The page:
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Research Shows Kids Pick Up Social Bias from Adults

A new study finds every very young children pick up on signals of nonverbal biases among adults. (Pixabay)
A new study finds every very young children pick up on signals of nonverbal biases among adults. (Pixabay)
January 3, 2017

SALT LAKE CITY – To adults, it's sometimes unclear how much goes over kids' heads and how much they're absorbing. According to research from the University of Washington, children as young as four could be picking up nonverbal social biases from adults.

Allison Skinner, lead author of the research, said this study was meant to go further than others that already had shown kids adopt biases from their parents.

"This being one of the first steps to talk more about how kids are actually picking it up from the culture, how they're absorbing it," she said.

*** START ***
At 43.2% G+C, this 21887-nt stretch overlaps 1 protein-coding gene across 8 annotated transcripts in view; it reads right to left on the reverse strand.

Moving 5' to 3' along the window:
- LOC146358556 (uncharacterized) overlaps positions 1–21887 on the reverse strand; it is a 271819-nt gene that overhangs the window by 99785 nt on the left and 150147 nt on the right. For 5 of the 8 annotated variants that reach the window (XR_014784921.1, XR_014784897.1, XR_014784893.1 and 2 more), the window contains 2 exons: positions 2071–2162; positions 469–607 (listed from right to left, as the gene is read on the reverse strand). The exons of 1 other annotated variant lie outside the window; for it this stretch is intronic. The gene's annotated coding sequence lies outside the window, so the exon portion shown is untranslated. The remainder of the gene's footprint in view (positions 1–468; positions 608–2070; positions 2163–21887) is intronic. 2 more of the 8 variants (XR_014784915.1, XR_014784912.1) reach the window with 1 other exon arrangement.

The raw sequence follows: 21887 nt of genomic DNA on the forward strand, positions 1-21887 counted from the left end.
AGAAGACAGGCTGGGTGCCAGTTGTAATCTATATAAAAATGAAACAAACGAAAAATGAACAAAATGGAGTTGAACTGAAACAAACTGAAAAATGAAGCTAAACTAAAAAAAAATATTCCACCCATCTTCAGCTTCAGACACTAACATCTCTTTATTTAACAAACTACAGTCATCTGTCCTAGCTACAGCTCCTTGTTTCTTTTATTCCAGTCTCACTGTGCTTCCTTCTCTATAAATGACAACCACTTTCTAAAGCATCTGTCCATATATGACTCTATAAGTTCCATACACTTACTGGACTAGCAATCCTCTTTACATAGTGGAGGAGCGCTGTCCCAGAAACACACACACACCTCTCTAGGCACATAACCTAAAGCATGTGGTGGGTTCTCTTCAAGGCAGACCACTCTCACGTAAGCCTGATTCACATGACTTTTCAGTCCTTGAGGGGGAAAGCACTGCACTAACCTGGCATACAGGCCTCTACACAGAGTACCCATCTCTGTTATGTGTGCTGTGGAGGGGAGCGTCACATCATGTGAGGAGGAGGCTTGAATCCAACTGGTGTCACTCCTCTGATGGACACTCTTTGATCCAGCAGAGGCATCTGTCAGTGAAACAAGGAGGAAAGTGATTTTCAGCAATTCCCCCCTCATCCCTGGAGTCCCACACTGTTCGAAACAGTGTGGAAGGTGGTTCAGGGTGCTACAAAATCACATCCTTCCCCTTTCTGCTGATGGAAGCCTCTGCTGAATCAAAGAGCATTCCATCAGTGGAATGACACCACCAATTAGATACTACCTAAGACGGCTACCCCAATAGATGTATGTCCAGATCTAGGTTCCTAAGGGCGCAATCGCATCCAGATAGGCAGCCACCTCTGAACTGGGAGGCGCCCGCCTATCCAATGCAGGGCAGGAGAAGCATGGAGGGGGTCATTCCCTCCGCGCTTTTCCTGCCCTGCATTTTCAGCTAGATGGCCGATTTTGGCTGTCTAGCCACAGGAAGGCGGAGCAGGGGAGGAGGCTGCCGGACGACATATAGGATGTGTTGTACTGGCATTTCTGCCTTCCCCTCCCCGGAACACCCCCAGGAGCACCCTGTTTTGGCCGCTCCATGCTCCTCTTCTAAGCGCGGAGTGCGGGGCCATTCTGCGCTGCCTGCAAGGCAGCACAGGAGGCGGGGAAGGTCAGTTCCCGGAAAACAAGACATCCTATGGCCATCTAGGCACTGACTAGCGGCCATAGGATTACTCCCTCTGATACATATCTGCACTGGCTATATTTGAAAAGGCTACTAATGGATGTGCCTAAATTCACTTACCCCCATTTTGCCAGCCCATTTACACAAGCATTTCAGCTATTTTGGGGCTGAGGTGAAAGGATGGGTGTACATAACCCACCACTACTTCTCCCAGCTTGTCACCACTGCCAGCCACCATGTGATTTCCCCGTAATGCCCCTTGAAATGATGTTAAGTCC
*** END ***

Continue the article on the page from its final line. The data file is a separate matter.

Researchers took a group of four- and five-year-olds and showed them two videos. An actor greeted two women with an action, such as giving one of them a toy. In the first, the actor spoke in a positive manner, smiling and speaking in a warm tone. In the second, the actor scowled and spoke gruffly. Two-thirds of the children favored the recipient of the positive signals.

Researchers then took the study a step further. They added "friends," with shirts the same color, to the two women who had received the positive and negative signals. They found the children's preferences and biases extended beyond individuals, to members of groups. Four out of five children preferred the friends of the woman who received positive signals.

Skinner explained that the research mirrors what kids most likely experience in daily life, and said parents may need to check even their innermost feelings if they don't want to pass on their own biases.

"So, really be aware that, 'Oh, I'm interacting with someone of another group, perhaps a group that my child doesn't have very much exposure to,'" she added. "'So, I need to be really aware of how I'm behaving, and how much I'm giving them eye contact and all these various things, and making sure that I'm giving a positive message.'"

Skinner said parents who have diverse groups of friends also may be shaping kids to be inclusive of people who are different from them.

Eric Galatas, Public News Service - UT